They don’t advertise for killers in the newspaper. That was my profession. Ex-cop. Ex-blade runner. Ex-killer.– Rick Deckard

The year is 2019, and the city is Los Angeles. It’s a city of the future, bright lights, hover cars, holographic ads. It’s also a city of filth and crime and humanity. It’s the city where the stage is set for an epic of neo-noir sci-fi taken from the pages and mind of celebrated author Philip K. Dick, and brought to life on the big screen under the guiding hand of Ridley Scott.


Both Philip K. Dick (pictured left) and Ridley Scott (pictured right) are legends in their respective fields. Dick was one of the great science fiction authors of the 20th century. His numerous books are counted as some of the finest examples of the genre, as well as his dysptopian fiction. One only has to look at other movies like Total Recall, Scanner Darkly, Minority Report and The Adjustment Bureau, to see that Hollywood and the movie industry are in love with his stories. And for Ridley Scott, well a listing of his achievements could go on for pages and pages. He is a master director, giving the world such films as Alien, Gladiator, Black Hawk Down, American Gangster and Prometheus. Ridley Scott is a credit to the film-making community, and his handling of taking Dick’s novel Do Androids Dream Of Electric Sheep? and turning it into Blade Runner is nothing short of amazing.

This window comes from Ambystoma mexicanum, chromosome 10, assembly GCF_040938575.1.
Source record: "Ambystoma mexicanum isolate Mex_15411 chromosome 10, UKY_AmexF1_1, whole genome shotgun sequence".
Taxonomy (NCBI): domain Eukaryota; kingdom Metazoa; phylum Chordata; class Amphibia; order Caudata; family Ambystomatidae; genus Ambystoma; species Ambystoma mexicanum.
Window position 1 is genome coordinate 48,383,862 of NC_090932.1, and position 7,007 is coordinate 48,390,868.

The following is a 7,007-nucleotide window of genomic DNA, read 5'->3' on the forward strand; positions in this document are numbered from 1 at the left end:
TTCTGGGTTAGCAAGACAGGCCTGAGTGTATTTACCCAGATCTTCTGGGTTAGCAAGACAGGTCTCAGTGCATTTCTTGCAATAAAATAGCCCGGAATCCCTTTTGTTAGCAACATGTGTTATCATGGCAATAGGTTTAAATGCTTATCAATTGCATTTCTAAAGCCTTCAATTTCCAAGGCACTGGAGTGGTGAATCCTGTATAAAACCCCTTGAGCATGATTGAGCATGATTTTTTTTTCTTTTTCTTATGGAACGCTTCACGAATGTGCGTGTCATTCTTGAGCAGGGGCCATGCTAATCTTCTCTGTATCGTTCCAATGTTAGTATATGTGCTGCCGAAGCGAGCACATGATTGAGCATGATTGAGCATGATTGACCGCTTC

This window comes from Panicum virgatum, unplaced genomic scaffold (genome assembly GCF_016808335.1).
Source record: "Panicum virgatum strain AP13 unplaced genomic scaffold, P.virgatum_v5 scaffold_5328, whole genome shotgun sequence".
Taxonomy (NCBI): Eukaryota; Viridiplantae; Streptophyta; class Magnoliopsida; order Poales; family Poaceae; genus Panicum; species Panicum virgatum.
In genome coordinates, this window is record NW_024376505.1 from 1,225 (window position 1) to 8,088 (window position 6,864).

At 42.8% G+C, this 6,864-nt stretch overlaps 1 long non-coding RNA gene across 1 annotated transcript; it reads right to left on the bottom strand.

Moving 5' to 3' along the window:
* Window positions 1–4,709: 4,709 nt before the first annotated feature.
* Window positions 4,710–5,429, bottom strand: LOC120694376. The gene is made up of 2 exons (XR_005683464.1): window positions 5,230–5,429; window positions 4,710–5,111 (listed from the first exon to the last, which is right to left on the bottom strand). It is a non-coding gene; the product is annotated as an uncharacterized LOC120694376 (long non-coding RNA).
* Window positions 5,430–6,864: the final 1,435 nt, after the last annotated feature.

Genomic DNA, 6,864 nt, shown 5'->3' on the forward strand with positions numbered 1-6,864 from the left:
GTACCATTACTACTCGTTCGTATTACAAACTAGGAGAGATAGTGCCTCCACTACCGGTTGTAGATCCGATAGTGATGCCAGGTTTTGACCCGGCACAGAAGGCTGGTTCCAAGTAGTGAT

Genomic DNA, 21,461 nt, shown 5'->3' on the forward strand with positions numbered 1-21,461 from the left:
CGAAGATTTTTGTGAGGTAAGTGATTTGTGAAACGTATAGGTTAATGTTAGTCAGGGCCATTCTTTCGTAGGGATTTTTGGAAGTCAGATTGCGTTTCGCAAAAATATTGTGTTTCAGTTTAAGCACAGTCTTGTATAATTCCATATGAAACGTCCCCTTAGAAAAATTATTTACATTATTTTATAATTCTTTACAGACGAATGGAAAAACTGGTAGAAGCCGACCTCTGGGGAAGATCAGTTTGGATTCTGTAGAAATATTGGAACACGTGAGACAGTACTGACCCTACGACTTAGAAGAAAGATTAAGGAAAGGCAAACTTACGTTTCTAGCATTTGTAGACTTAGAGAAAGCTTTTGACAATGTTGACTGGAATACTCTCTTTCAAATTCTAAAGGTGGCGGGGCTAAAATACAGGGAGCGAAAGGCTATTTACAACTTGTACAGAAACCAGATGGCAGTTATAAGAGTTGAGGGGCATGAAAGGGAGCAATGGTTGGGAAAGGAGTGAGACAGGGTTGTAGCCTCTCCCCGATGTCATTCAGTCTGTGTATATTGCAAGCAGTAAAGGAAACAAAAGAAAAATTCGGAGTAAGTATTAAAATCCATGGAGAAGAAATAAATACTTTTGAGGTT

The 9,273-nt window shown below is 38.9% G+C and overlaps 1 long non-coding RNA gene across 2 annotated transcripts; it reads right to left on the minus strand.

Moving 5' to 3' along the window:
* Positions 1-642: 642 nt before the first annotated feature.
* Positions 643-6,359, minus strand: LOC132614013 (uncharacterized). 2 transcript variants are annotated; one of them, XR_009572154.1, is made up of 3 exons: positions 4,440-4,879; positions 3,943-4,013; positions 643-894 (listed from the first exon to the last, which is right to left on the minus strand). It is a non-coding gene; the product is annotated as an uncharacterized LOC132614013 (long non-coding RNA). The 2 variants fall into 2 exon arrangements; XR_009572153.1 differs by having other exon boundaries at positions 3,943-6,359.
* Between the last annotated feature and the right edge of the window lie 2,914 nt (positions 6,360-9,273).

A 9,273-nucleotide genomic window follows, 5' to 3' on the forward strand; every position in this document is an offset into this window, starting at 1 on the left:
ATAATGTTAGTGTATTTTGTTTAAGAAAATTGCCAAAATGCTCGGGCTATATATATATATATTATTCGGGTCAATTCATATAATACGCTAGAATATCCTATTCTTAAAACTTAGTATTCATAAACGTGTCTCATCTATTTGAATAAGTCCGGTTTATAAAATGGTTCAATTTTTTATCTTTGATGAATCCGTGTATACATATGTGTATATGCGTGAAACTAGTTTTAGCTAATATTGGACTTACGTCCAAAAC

Every cast member of the film brings a complex character to the big screen. From Harrison Ford’s performance as the hard Rick Deckard, to Rutger Hauer’s manic role of Roy Batty, to Sean Young giving life to Rachael, each cast member adds a layer of depth to the story, no matter how large or small their role. This is why the world of Blade Runner is so fantastic, every person, human or replicant has a story to tell. Some of the stories are obvious and easy to see, some require the imagination of the audience to fill in the gaps. Either way, the principle players of this tale and the minor ones are all persons that viewers can latch onto.